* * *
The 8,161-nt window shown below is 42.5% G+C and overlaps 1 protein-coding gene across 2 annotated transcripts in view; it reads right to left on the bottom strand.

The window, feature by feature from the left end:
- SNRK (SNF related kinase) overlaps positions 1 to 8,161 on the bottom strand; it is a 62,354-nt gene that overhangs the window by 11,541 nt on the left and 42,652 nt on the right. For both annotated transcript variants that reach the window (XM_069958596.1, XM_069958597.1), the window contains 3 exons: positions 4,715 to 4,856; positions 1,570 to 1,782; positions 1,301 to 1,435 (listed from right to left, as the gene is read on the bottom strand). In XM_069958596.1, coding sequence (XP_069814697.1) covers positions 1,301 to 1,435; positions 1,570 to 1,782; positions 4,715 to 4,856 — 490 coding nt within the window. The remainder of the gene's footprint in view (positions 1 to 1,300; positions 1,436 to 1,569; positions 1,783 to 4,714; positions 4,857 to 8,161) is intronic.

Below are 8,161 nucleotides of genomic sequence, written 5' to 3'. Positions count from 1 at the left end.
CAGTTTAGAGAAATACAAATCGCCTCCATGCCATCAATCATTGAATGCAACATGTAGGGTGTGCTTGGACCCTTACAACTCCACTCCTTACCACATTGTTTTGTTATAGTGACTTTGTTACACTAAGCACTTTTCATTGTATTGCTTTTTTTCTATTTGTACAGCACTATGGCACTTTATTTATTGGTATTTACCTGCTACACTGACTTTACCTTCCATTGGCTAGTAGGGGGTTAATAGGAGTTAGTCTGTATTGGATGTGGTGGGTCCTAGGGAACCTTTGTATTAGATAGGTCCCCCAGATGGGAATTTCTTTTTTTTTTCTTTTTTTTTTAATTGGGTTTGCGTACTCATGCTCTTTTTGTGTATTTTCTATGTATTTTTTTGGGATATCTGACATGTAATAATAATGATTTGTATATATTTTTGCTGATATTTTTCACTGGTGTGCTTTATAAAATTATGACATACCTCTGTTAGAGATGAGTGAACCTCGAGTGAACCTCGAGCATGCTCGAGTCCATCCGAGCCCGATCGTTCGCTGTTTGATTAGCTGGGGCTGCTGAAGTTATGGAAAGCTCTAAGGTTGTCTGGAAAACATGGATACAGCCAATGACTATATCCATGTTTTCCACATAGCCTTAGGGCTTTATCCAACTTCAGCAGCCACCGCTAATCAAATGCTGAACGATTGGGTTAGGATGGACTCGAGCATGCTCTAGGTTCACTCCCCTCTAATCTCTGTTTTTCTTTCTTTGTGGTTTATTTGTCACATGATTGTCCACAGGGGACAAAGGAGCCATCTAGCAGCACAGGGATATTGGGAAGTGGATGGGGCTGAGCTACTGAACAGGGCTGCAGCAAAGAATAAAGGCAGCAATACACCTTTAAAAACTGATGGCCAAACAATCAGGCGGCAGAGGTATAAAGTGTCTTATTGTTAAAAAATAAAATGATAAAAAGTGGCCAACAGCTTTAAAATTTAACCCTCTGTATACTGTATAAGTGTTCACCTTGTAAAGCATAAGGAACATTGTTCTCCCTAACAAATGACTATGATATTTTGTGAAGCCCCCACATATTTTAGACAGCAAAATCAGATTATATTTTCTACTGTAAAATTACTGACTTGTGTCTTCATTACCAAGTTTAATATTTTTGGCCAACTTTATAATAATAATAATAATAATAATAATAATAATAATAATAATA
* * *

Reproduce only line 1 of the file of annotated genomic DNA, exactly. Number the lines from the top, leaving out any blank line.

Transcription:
The 8,161-nt window shown below is 42.5% G+C and overlaps 1 protein-coding gene across 2 annotated transcripts in view; it reads right to left on the bottom strand.